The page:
The type area is 40340 Cicero (18318 cm) = 4 squares comprising of 20320 Cicero (939 cm) each or 400 squares comprising of 232 Cicero (939 mm). The top margin is 3,5 cm, the bottom margin is 4,5 cm (to the middle of the blue line), the outside margin is 1,5 cm, the inside margin is 3,5 cm. — Hänni, “Pictorial Supplement with Translation in American English”.

Romano Hänni, “Appearance and Riately”, translation by Jessica Schmid. Text, photographs, design, inkjet print © Romano Hänni, 2012.
Sample grid plans provided by the artist, © Romano Hänni.
Photos: Books On Books Collection. Permission to reproduce here: Courtesy of the artist.

By his detail about this European unit of measure in typography, Hänni grounds typo bilder buch deeply in the tradition of bookmaking. The “Cicero” obtained its name from its first use by the printers in the 15th century. It may have been Peter Schöffer, who printed an edition of Marcus Tullius Cicero’s speeches in a similar font size in 1465. It may have been Arnold Pannartz and Konrad Sweynheim in Rome for their 1467/68 edition of Cicero’s Letters to Friends. Or it may have been for the typeface cutter Ulrich Hans Cicero, who created a 12-point typeface in Rome. As can be seen from his 2011 catalogue, tradition matters as a source of discipline and creativity for Hänni.

Hänni, Romano. Romano Hänni : handprinted books 1984-2010 (Basel : Romano Hänni Verlag, 2011).

Although an admirer of Jan Tschichold, another adherent to tradition, Hänni does not hold with perfection or a mechanical application of the Golden Ratio. The blue cicero sits at the page’s optical center — eyeballed, not mechanically determined, according to the artist. Like Tschichold, though, he values precision in craft, tools and material, and he seeks an ethics and morality through his craft and art. Consider these technical details from the book’s introductory essay:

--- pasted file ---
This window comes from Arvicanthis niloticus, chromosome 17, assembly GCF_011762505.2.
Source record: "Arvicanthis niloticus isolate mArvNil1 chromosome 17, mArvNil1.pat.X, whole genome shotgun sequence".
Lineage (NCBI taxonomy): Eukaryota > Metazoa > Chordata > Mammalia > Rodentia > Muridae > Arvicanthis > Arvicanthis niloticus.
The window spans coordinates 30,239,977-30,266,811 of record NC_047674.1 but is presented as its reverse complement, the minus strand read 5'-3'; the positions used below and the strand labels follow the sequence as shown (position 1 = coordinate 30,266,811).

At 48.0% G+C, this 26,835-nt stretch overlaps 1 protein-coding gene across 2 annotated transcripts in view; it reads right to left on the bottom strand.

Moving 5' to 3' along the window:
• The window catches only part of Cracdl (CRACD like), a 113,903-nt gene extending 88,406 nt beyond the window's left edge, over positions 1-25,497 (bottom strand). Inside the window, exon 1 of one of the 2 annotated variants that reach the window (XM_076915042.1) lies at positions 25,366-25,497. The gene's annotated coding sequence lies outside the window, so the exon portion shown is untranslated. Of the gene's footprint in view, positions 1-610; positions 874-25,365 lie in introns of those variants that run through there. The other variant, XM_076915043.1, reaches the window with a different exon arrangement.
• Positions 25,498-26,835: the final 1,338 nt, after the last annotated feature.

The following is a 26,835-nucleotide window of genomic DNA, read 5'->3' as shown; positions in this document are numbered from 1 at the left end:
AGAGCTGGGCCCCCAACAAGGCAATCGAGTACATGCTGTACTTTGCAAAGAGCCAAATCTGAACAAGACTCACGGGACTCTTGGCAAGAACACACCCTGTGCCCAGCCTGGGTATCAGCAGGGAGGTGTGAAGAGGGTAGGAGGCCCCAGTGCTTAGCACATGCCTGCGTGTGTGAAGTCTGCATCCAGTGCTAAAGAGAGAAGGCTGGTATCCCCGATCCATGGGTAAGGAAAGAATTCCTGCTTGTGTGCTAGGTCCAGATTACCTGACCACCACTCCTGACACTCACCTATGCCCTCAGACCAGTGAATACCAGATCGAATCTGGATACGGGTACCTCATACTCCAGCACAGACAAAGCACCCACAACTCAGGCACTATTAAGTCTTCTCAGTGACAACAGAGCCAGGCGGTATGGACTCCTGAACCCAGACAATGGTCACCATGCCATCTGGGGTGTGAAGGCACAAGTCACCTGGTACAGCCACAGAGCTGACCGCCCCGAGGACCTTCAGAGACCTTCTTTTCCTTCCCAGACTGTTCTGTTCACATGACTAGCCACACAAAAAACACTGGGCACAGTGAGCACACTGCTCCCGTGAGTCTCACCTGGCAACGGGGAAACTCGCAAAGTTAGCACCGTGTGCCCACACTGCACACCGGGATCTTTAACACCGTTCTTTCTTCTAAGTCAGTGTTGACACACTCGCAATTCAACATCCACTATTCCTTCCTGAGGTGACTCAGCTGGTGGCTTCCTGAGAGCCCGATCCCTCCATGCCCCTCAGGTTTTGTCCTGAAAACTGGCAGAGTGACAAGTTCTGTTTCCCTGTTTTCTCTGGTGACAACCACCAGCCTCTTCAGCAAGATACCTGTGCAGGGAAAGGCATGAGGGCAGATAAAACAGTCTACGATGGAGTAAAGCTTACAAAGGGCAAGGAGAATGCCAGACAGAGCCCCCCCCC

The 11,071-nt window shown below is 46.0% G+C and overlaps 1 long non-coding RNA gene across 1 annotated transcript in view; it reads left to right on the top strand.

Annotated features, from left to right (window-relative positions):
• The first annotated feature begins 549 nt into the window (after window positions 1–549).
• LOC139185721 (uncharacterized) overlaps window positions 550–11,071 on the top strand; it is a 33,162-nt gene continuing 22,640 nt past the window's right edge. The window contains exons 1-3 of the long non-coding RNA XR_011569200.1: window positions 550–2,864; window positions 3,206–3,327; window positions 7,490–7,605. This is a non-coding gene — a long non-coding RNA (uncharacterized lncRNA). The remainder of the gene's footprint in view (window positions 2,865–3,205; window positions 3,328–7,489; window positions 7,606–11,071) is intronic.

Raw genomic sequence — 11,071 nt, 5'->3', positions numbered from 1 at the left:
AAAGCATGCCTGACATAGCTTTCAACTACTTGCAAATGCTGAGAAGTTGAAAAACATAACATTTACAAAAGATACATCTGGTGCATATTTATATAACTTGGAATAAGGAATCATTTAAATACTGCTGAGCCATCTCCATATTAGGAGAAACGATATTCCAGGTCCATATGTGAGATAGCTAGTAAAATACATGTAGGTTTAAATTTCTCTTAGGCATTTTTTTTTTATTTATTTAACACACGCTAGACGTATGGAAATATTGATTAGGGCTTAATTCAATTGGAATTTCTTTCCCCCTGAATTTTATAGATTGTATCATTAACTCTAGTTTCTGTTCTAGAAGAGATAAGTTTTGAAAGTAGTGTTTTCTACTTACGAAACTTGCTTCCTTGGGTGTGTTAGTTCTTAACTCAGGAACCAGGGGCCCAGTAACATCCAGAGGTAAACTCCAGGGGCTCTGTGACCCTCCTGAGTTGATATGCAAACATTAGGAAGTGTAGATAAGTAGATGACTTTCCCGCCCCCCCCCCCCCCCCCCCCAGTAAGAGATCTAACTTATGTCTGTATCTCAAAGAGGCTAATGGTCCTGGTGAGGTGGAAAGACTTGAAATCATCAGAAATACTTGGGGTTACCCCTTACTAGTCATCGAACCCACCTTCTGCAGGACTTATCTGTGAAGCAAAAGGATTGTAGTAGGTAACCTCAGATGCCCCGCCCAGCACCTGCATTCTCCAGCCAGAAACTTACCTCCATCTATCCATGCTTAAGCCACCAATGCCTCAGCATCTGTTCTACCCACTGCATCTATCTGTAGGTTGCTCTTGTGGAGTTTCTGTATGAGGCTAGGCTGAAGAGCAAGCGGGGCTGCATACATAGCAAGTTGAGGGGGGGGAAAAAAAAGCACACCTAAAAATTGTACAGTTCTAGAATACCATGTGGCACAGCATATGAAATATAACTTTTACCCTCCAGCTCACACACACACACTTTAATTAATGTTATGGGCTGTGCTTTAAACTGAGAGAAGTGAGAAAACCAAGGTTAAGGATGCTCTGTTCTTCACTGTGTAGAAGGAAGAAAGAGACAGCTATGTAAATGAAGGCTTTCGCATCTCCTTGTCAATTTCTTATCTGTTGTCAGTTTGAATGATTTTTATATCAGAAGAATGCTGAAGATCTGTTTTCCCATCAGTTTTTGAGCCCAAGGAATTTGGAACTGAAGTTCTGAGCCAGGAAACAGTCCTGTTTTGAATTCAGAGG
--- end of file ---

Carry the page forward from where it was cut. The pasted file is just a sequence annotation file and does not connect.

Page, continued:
The page format was determined by the paper : Paper towels, maxi roll; composition: 100 % oxygen-bleached pulp (54 g/m2 ± 5 %), wet strength additives, agents; roll length: 62.1 m ± 2 %, sheet size: 23326 cm, ±2%, paper from responsible sources, FSC® C017535.

Note the point about responsible sourcing. One important departure from Tschichold’s views on discipline, craft and artistry is Hänni’s theme of “making do” and more openness to creativity “on the fly”:

The printing workshop represents the available raw materials: Lead characters, synthetics and wood, brass lines and signs, typographic signs and lead symbols. The typo pictures were composed from individual parts and printed on the hand proofing press; some of them were superimposed in several printing cycles. They are intended to mutually influence and merge into each other and to display an inner connection. The body of the book was bound by hand with thread. Overall production time was approx. 600 hours.

Photos: Courtesy of the artist.

Hänni strikes a similar but different balance than Tschichold among craft, discipline, tools and material, imagination and artistry, and ethics. Despite their engineering appearance, the samples imply a drive toward artistry in that centered cicero eyeballed, not calculated. In its technical detail, the paper’s responsible sourcing weighs on the side of nature. The restriction to the printing material at hand weighs for a balance of discipline and creativity. The workings and hours weigh in for the human hand’s striving for connectedness.